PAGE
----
Activities, Lesson Plans, and Books for Teaching Cause and Effect
Are you looking for some engaging ideas to help your students understand cause and effect? If so, you’re in the right place! This blog post is full of activities, mentor texts, and other resources to promote understanding of how one event leads to another. These strategies will help your young learners make meaningful connections between different concepts while developing their critical thinking skills. So get ready for a lively exploration that’s sure to excite both you and your students — let’s dive into teaching cause and effect!
Introduce Cause and Effect
One way to engage students right off the bat is to let students answer questions about you! I always find that 2nd graders enjoy any opportunity to learn more about you and make guesses about your life (or really anything to do with you) I mean, have you ever asked a class of students to guess how old you are? #instantengagement You will get a TON of responses anywhere from 15-75. And that’s what we want! Participation=Engagement
Which is why I love all things Amy Groesbeck. Not only are her anchor charts to die for, she is personable and isn’t afraid to be silly with her students. The anchor chart below does everything right: explains the concept, creates a visual, and includes student input (in a fun way).
She has incredible Reading Comprehension Skills and Strategies anchor charts here.
Cause and Effect Free Worksheet
Another fantastic attention-getter is using a short video. Pixar shorts are the perfect length for getting the point across in an efficient fashion! For the Birds is a perfect discussion starter actions and outcomes. Here’s a freebie you can use along with the video:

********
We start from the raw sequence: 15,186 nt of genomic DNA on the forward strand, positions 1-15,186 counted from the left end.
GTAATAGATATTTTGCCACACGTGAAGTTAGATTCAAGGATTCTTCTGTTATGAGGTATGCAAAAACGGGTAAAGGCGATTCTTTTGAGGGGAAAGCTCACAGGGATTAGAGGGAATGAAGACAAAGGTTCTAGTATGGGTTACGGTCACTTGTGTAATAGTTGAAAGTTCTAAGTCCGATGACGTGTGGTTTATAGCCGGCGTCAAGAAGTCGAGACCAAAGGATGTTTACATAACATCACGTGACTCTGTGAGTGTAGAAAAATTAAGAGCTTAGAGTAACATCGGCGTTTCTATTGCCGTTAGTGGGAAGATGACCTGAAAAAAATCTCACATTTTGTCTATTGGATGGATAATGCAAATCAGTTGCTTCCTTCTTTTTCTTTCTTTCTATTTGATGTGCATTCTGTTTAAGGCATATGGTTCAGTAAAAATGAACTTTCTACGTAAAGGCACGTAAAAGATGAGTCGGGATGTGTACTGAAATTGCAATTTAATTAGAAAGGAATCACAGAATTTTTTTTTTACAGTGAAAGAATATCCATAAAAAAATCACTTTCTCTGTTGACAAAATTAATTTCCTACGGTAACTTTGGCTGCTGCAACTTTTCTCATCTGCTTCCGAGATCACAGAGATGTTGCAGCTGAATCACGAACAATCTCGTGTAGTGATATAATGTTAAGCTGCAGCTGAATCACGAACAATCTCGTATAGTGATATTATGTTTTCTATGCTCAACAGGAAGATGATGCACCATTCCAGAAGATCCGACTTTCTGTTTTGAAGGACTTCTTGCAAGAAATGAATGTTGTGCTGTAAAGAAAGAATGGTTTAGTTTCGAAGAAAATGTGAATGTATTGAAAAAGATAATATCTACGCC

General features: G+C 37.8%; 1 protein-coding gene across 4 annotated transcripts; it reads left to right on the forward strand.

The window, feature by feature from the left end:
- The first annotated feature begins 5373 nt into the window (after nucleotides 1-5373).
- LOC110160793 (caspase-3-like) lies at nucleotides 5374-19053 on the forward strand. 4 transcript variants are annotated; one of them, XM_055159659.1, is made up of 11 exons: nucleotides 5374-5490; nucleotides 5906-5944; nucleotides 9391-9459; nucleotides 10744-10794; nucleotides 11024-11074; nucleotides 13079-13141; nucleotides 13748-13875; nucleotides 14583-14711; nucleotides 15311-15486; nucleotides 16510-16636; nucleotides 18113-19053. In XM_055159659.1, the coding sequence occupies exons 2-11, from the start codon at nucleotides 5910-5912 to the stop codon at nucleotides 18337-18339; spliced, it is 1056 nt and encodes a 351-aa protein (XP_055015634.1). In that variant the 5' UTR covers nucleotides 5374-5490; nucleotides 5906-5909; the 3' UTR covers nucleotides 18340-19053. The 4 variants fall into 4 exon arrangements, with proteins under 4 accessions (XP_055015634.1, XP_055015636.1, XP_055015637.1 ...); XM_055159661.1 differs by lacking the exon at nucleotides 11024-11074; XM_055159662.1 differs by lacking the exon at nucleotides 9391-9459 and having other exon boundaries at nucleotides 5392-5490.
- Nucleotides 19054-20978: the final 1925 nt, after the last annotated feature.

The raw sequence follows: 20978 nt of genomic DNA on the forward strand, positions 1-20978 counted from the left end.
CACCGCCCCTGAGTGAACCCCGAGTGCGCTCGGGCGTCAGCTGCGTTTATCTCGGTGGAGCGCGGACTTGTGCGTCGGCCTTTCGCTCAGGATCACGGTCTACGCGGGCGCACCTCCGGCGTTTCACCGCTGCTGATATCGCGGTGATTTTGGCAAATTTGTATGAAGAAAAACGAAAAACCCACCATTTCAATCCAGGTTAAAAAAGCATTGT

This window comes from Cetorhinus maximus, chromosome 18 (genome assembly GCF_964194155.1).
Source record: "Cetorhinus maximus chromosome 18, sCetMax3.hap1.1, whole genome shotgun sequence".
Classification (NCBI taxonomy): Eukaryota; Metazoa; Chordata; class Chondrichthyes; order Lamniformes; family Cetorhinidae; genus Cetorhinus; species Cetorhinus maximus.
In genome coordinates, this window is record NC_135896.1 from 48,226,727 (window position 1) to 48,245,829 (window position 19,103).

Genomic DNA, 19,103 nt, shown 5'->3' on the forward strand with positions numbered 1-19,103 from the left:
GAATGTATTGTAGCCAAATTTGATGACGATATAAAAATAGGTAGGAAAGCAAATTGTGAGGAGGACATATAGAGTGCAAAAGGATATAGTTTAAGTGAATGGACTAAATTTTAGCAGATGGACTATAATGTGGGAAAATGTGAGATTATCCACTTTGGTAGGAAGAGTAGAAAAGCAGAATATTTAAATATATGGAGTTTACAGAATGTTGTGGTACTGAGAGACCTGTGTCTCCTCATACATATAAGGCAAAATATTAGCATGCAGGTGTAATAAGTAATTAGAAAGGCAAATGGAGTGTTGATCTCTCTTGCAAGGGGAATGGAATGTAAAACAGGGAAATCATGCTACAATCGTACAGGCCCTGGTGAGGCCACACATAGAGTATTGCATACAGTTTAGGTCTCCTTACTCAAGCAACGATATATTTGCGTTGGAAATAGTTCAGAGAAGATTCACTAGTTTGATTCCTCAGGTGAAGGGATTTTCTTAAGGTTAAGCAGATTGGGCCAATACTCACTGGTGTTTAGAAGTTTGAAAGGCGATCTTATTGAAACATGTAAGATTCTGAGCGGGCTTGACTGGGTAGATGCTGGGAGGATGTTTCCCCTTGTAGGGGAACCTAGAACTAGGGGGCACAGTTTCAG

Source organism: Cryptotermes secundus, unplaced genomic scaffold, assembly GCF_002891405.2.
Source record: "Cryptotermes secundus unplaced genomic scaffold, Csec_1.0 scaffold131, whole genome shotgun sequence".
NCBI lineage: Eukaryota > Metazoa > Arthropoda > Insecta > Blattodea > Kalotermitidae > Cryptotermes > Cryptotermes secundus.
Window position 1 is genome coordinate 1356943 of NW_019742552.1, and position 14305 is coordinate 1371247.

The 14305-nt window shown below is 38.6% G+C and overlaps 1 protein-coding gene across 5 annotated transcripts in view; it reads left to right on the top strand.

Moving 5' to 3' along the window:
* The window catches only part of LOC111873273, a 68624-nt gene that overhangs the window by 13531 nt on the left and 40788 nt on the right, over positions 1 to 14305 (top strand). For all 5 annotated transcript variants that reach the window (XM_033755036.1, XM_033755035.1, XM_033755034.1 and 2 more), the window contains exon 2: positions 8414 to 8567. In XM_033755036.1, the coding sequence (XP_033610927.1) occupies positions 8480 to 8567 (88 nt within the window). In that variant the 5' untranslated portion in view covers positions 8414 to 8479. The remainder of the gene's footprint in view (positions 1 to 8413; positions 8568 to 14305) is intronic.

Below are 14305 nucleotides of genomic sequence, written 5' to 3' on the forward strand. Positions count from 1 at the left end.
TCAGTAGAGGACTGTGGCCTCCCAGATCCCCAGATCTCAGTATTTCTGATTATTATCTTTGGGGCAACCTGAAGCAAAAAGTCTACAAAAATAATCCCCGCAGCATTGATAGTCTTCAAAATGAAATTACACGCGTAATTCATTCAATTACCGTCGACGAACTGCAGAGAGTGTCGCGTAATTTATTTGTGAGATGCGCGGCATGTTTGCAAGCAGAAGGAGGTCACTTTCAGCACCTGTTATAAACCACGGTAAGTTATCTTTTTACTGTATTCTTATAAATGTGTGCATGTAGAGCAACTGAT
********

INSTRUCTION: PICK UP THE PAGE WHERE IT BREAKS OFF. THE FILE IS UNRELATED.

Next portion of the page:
Now it’s time to apply that learning to text. I have three book suggestions that vary in level. I have paired each one with a different graphic organizer for easy differentiation.
Books for Teaching Cause and Effect
The first one is ADORABLE and funny! This first book is by Oliver Jeffers. He wrote The Day the Crayons Quit. #fanfavorite It’s called Stuckand I was for real laughing out loud when I first read it.
This book makes for a great lesson for younger learners (1st-2nd) because it is simple, easy to understand, and includes a long chain of events. I paired it with an equally simple graphic organizer where students identified one cause and one effect. I love the visual of this organizer as it’s a real-world example of cause/effect making it easy for students to remember the concept.
Next is a crowd-favorite Alexander and the Terrible, Horrible, No Good, Very Bad Day by Judith Viorst. I love how it includes so many relatable circumstances for young readers. It is easy to understand and draw many examples of cause and effect. Incorporating vocabulary like these cause and effect signal words will support students in their writing and ability to identify cause and effect language within texts.
Finally, the last book I am sharing is Jumanji by Chris Van Allsburg. Many are familiar with the movie (and now the newer movie which I have not seen). The book has many similarities and differences so it would be great for comparing/contrasting as well. Since it is pretty lengthy for a read-aloud, I would break it down into a few lessons. I would recommend it for late 2nd-4th grade.
It’s so important for our students to engage with academic vocabulary so they can recognize the skill in context and include signal words in their writing.
My MOST favorite thing about Comprehension Kits is that they can be paired with any text! I supplement the district’s ELA curriculum reading with so many wonderful picture books. There’s nothing I love more than finding a book that aligns well with teaching one of the comprehension skills. I’ve curated a list of my favorite mentor texts for teaching each skill!
Cause and Effect Book List
Grab this FREE list of mentor texts to use for each reading comprehension skill. It also includes a scope and sequence to help you plan! —> FREE Mentor Text List
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